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Anthraycline-Related Cardiotoxicity in Long-Term Survivors of Lymphoma

Saro Armenian

1 Collaborator(s)

Funding source

National Cancer Institute (NIH)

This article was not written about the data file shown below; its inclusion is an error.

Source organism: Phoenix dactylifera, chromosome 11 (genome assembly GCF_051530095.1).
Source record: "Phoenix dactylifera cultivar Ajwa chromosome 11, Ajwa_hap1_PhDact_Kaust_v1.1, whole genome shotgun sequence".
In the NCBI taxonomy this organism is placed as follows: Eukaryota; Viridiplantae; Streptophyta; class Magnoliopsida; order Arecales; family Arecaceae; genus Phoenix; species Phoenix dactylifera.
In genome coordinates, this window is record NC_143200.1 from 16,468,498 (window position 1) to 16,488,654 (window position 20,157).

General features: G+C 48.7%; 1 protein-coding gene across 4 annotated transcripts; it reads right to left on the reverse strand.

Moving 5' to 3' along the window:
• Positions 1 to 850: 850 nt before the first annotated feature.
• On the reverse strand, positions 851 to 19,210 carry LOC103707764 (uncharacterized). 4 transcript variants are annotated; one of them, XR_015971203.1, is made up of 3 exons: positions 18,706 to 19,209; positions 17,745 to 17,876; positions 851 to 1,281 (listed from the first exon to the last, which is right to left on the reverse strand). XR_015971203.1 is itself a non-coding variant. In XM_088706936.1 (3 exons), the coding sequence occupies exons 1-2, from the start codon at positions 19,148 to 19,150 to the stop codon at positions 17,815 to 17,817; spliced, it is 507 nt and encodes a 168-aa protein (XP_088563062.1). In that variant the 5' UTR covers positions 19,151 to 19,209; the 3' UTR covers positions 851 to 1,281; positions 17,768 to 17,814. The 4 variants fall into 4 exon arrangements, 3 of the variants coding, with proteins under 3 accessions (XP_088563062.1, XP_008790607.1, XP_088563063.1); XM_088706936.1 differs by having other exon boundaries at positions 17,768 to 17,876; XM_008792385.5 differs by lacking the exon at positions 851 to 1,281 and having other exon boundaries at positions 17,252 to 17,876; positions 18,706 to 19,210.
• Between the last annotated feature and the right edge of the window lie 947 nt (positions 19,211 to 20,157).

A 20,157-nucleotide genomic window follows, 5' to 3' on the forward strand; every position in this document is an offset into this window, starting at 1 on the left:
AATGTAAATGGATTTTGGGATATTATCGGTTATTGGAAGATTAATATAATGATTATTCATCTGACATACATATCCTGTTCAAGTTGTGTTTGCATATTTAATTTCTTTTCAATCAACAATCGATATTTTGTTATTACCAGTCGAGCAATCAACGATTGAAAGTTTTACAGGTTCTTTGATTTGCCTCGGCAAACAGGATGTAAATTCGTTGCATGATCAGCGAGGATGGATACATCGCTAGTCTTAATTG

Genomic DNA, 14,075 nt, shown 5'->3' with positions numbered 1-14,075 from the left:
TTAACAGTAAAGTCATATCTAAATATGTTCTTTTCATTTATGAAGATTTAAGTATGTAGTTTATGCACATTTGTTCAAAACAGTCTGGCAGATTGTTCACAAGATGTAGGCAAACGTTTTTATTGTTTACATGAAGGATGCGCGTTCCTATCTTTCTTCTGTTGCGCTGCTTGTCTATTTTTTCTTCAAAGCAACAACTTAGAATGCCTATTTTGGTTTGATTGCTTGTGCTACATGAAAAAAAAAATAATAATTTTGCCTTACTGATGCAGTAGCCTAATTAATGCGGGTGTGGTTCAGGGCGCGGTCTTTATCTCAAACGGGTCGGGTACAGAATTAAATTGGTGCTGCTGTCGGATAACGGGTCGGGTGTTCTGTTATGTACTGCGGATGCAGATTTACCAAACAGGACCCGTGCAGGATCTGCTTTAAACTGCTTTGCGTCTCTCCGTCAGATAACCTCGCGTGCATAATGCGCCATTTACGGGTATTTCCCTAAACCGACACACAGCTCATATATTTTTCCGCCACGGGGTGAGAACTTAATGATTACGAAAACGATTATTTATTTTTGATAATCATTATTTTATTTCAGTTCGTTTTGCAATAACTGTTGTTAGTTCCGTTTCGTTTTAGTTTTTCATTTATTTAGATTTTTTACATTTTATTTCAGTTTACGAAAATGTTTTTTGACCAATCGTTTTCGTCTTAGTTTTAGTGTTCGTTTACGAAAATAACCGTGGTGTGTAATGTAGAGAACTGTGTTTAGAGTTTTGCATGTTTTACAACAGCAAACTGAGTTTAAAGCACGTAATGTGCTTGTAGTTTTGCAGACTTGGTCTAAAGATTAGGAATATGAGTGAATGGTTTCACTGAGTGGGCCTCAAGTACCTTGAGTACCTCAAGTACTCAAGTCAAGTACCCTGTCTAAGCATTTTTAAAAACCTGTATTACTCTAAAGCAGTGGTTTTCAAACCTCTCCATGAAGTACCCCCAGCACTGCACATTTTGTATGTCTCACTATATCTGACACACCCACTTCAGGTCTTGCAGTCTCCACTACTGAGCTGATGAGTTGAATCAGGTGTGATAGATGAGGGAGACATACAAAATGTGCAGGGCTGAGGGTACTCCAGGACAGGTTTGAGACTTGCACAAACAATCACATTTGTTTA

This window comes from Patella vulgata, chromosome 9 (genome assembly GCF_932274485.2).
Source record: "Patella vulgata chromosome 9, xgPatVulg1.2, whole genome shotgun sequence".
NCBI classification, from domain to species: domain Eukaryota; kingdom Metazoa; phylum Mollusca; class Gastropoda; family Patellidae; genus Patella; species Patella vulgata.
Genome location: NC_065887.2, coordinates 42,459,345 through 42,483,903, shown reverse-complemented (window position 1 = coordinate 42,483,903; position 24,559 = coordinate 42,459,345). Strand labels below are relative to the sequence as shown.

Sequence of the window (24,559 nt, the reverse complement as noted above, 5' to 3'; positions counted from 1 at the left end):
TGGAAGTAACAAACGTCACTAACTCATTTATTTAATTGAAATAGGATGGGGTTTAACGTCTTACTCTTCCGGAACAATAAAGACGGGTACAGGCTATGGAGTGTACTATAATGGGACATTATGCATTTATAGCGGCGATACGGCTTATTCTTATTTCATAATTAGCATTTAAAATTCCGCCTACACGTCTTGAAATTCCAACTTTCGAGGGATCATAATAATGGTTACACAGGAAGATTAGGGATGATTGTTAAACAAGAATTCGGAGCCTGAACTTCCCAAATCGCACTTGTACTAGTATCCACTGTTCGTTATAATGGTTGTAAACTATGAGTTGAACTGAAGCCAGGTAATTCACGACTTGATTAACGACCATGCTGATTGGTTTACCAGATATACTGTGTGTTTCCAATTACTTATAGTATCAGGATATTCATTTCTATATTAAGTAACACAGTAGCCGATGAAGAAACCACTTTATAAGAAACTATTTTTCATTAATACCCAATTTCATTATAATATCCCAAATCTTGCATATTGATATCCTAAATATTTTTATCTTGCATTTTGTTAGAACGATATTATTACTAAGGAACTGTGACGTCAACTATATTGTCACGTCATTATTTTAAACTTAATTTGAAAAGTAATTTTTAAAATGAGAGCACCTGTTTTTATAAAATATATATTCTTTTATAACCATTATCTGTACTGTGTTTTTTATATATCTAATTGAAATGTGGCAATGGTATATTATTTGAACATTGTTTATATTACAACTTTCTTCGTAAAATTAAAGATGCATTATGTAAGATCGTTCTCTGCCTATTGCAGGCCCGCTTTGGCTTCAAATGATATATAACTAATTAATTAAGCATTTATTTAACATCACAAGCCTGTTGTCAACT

Anthracyclines form the backbone of therapy for lymphoma (Hodgkin [HL] and non-Hodgkin lymphoma [NHL]). However, the use of anthracyclines is limited by a dose-dependent association between anthracyclines and risk of cardiotoxicity that can lead to congestive heart failure (CHF). Lymphoma survivors are at a 2- to 5-fold increased risk of developing CHF when compared with the general population; autologous hematopoietic cell transplantation (HCT) survivors have an especially high risk. The overall prognosis is poor - five-year survival is less than 50% after CHF diagnosis. Anthracycline-induced CHF is a progressive disorder, with a period of asymptomatic left ventricular (LV) dysfunction characterized by dilation of the LV chamber, thinning of the myocardial wall, and increase in LV end-systolic wall stress (ESWS), a well-established precursor that precedes other indices of systolic function (LV ejection fraction [EF] and shortening fraction [SF]). Traditionally, detection of anthracycline-related LV dysfunction has relied upon echocardiographic screening using resting EF and SF. However, these parameters represent late-occurring changes in myocardial function. By the time decline in EF and SF are detected, functional deterioration is essentially irreversible, emphasizing the need for biomarkers that would facilitate identification of cardiac damage at an earlier stage, such that effective interventions can halt or reverse the process and prevent development of overt CHF. We have recently completed a study describing sensitive echocardiographic indices and blood biomarkers in childhood cancer survivors, and are now conducting a pharmacologic intervention to reverse myocardial remodeling in childhood cancer survivors at high risk for CHF. In the proposed study, we aim to address these gaps in anthracycline- exposed adults with lymphoma. Using a cross-sectional study design, this proposal will examine the role of novel echocardiographic (Tissue Doppler imaging, myocardial deformation [speckle tracking echocardiography], 2D- M-mode derived diastolic and systolic indices) and blood (cardiac troponins, natriuretic peptides, Galectin-3, ST-2, metabolomics) indices in detecting LV dysfunction (abnormal ESWS) in adult lymphoma survivors treated with anthracyclines. We will also measure these indices in age- and sex-matched healthy controls, in order to define the range for non-anthracycline-exposed individuals, and use these values to describe the magnitude of abnormality in the anthracycline-exposed lymphoma survivors. The current study's innovation lies in its ability to leverage existing information from childhood cancer survivors and non- oncology populations to develop a comprehensive assessment of cardiac function in adults with lymphoma. Information obtained from this study may be used to develop more comprehensive screening strategies in at risk populations, and to use these intermediate endpoints for pharmacologic interventions aimed at preventing CHF in survivors with early LV dysfunction.

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